UK financial watchdog says may levy higher City tax

August 27, 2009

BANKS-REGULATION/    LONDON, Aug 26 (Reuters) – The chairman of Britain’s Financial Services Authority (FSA) said he would back higher taxes on the country’s financial sector to prevent institutions making excessive profits and to curb excessive pay.
   “If you want to stop excessive pay in a swollen financial sector you have to reduce the size of that sector or apply special taxes to its pre-remuneration profit,” Lord Adair Turner in an interview with Prospect magazine, quoted in British media.
   The return of big bonuses has rekindled public anger, particularly bonuses at banks that needed shoring up with taxpayer money at a time of rising unemployment and difficulties faced by businesses in obtaining loans.
   Curbing financial activity and remuneration is limited by the difficulty of agreeing watertight rules and also by fears that countries taking tough action may suffer a competitive disadvantage versus other financial centres.
   Turner also said it was no longer one of his primary aims to promote the status of London as a global financial centre.
   “Higher capital requirements against trading activities will be our most powerful tool to eliminate excessive activity and profits,” he said.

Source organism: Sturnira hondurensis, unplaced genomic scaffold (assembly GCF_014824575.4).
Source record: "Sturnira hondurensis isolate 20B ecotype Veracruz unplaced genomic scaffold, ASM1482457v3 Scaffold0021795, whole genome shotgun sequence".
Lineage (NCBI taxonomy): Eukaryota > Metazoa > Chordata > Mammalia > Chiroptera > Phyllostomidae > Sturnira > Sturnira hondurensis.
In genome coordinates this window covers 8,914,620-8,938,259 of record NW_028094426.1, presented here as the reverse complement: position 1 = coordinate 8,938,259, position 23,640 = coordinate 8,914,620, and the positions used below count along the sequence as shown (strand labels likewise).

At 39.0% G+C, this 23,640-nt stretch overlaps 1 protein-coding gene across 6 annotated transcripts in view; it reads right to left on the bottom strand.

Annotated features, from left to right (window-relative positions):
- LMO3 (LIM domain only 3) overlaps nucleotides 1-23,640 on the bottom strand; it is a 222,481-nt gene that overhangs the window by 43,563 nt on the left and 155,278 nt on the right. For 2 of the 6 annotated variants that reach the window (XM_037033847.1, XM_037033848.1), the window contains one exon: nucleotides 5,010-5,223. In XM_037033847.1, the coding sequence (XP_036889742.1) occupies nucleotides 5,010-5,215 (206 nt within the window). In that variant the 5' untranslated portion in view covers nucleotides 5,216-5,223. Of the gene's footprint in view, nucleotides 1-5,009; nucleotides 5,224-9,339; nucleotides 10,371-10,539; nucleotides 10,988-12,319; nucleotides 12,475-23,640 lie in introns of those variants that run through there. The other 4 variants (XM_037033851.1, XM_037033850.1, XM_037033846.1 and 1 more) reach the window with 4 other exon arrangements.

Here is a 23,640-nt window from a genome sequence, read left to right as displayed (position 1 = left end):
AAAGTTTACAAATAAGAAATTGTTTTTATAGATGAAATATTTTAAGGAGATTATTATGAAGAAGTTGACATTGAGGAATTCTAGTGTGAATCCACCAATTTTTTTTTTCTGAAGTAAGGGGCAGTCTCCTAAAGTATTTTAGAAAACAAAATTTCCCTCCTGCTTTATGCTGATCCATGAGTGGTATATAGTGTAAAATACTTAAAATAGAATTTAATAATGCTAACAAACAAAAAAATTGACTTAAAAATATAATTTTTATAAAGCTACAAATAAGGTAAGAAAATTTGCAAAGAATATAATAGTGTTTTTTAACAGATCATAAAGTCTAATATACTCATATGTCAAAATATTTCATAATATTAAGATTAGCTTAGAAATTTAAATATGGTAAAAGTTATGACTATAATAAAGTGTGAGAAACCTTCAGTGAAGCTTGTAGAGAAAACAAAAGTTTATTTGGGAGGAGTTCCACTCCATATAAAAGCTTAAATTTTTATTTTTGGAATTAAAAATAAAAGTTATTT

“And if increased capital requirements are insufficient I am happy to consider taxes on financial transactions — Tobin taxes,” he said, referring to U.S. economist James Tobin, who suggested a tax on foreign exchange transactions in the 1970s.
   “The really fundamental question is whether the overall level of financial services pay is a consequence of the swollen financial sector which has resulted from oversimplistic financial deregulation,” Turner said.
   “This is not a question that any of the politicians have focused on but I think it’s an important and legitimate issue of public concern,” he said.
   Opposition Conservatives said last month that the FSA should be abolished and the Bank of England be put in full charge of supervising financial institutions. The Conservatives are tipped to win an election due by June 2010. (Reporting by Humeyra Pamuk; Editing by Louise Ireland) ((humeyra.pamuk@reuters.com; +44 20 7542 9736; Reuters Messaging: humeyra.pamuk.reuters.com@reuters.net))
 Keywords: BRITAIN FSA/TAX
  
Wednesday, 26 August 2009 23:42:08RTRS [nLQ462975 ] {C}ENDS

No comments so far

We welcome comments that advance the story through relevant opinion, anecdotes, links and data. If you see a comment that you believe is irrelevant or inappropriate, you can flag it to our editors by using the report abuse links. Views expressed in the comments do not represent those of Reuters. For more information on our comment policy, see http://blogs.reuters.com/fulldisclosure/2010/09/27/toward-a-more-thoughtful-conversation-on-stories/